Part of the “Make Sleep a Priority” Series
(August 3, 2018) — The transition from summer vacation back to school is tough on everybody, parents and kids alike. Because children are shifting from relaxed schedules — with flexible bedtimes and options for sleeping late — to strict bedtimes and early alarms for getting to school on time, the hardest part might be getting enough sleep.
Back-to-school grumbling about bedtime is a familiar part of the fall routine. But Dr. Anuj Chandra with the Advanced Center for Sleep Disorders advises parents not to take that rough transition for granted.
“The three things that are necessary for life are nutrition, exercise, and sleep,” says Dr. Chandra. “Often, kids are in multiple activities and parents are taking them everywhere and getting back at 10:30 or 11. All that activity is coming at the expense of sleep.”
Loss of sleep should never be taken lightly. The resulting daytime sleepiness can hurt academic performance and even lead to car accidents for teen drivers.
There’s always going to be some friction as sleep schedules adjust to the new status quo, but parents can take steps to make the transition as smooth as possible and help their kids get enough sleep. Here are some tips.
1. Start adjusting sleep times early. Start resetting your child’s schedule to an early bedtime and wake-up time a little bit more every day. That’s much easier and more likely to succeed than making a sudden change. A two-week transition is ideal, but if it’s too late for for that, one week should be enough.
2. Keep a consistent sleep schedule. Once you’ve re-established a school-year sleep schedule, stick to it. Don’t let sleep times get cut short during the week and allow your child catch up on the weekend. A little bit of extra sleep on the weekend is okay, but staying in bed until the middle of the day completely wrecks the schedule you worked so hard to create.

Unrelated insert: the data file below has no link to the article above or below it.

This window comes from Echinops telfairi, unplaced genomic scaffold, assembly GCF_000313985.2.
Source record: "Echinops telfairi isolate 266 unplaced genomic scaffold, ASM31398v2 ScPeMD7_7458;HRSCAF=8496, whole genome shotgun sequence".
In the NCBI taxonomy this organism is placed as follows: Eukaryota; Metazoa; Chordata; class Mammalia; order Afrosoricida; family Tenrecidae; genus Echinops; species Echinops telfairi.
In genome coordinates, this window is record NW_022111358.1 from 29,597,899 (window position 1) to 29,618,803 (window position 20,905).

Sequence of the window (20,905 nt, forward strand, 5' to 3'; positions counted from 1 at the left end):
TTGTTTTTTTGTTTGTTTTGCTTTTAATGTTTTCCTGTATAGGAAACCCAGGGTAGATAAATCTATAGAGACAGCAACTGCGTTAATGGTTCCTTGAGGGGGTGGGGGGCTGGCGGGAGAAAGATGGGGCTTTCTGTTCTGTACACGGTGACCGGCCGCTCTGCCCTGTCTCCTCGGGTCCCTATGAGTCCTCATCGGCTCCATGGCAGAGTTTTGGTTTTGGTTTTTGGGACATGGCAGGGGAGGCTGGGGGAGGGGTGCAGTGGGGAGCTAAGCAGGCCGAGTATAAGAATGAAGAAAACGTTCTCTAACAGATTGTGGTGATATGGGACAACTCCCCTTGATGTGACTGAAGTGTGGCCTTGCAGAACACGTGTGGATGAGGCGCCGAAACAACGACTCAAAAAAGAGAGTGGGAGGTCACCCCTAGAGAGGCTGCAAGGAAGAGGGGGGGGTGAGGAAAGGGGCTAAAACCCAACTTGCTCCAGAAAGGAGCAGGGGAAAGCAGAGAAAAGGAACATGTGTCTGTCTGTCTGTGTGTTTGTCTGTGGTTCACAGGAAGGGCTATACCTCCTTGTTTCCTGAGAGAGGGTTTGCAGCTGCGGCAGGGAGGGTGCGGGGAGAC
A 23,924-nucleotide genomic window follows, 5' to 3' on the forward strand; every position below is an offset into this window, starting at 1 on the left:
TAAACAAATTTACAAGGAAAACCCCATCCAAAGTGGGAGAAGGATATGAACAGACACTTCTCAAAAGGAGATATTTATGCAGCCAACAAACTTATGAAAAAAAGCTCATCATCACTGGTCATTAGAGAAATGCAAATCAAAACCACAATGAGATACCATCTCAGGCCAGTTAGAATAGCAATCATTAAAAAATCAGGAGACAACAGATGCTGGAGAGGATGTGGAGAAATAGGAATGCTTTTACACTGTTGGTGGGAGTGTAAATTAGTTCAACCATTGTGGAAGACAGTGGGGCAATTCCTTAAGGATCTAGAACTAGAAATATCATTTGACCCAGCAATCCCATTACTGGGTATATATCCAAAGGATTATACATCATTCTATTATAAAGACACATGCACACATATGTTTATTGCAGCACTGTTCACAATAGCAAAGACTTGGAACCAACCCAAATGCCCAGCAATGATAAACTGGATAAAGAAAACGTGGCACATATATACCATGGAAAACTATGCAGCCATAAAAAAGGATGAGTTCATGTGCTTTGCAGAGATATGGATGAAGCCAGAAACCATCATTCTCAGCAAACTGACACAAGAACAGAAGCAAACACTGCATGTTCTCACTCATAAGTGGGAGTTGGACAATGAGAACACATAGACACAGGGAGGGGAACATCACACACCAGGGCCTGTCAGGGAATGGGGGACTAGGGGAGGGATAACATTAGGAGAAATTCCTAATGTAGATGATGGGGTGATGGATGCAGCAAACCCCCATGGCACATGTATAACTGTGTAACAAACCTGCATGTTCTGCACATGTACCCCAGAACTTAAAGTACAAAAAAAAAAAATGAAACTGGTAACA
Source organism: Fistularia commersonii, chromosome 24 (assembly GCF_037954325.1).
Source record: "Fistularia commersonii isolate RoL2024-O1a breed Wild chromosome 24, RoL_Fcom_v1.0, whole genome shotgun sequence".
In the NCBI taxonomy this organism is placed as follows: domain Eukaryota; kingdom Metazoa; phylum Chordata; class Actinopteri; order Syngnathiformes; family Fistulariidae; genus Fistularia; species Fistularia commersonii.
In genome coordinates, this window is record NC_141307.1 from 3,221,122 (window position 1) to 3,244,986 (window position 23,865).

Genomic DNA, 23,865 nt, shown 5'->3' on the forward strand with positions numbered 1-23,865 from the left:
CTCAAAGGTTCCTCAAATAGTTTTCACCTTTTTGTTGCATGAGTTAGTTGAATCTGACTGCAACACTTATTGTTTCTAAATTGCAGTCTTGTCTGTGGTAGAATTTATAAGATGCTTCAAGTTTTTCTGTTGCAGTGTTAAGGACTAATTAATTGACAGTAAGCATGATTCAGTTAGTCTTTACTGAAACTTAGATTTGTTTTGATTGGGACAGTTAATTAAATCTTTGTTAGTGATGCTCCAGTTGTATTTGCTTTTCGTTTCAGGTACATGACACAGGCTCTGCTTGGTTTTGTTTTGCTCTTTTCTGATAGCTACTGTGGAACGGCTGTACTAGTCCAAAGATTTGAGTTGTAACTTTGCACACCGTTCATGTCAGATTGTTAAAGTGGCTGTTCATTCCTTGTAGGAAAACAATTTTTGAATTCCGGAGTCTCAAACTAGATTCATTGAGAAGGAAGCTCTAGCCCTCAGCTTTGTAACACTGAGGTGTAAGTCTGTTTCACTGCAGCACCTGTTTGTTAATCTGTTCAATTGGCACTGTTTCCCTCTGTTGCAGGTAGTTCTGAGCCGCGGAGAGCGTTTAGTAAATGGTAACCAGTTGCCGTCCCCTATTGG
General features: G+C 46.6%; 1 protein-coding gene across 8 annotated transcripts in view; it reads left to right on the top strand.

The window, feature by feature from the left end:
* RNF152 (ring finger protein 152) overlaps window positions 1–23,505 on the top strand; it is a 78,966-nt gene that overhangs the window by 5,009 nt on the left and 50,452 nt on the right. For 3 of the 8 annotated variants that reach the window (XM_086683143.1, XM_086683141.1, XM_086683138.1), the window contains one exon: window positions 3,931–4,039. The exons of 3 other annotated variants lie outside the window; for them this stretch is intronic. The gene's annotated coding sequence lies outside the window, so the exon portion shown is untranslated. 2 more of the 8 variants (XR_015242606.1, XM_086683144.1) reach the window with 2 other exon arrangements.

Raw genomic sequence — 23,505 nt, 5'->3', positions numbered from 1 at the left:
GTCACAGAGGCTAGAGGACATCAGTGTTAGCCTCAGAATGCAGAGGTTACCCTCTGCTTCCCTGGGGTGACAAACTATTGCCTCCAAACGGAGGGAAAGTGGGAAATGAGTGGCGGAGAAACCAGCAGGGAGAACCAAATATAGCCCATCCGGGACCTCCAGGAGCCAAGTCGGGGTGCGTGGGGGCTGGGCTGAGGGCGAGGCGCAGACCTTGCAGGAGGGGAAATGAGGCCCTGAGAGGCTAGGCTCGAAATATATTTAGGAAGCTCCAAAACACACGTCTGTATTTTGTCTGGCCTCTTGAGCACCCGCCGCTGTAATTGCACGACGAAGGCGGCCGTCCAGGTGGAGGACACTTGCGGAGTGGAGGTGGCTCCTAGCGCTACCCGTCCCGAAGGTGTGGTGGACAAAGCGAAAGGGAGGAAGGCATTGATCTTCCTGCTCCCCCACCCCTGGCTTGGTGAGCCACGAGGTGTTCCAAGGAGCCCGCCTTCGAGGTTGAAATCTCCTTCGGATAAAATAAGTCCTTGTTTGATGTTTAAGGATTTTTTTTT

3. Ease into bedtime with a relaxing routine. About an hour before the lights go out, be sure homework is done, bath or shower is complete, and clothes are laid out for the next day. If you follow the same routine every night, those activities will become familiar signals that tell your child it’s time to relax.
4. No electronics. Turn off television, video games, mobile devices and electronics well before bedtime. Parents, too, as your devices may distract your kids.
5. Keep cool. It is easiest to sleep when the bedroom is completely dark and the temperature is comfortable, generally a little cool.
6. Make the bedroom peaceful. Avoid temptation by keeping phone, television, computer, video games, and other electronics out of the bedroom entirely.
7. No caffeine. Limit any drink with caffeine (including sodas) after noon, and avoid them completely after sundown.
8. Avoid sleep disruptors. No big meals before bedtime. No strenuous exercise within six hours before bed.
9. Read a bedtime story. Even older children like the quiet sharing that comes from reading together. If they absolutely insist they are too old to be read to, have them read a calming book while you read to younger children or read your own book.
10. Be a good role model. Practice what you preach! Set a good example for your child by maintaining your own regular sleep schedule that keeps you healthy and feeling good.
This article is part of “Make Sleep a Priority,” Dr. Anuj Chandra’s education program to encourage healthy sleep. For other articles, visit SleepForHealth.org. Or follow the Advanced Center for Sleep Disorders on Facebook or Twitter (@AdvancedSleep).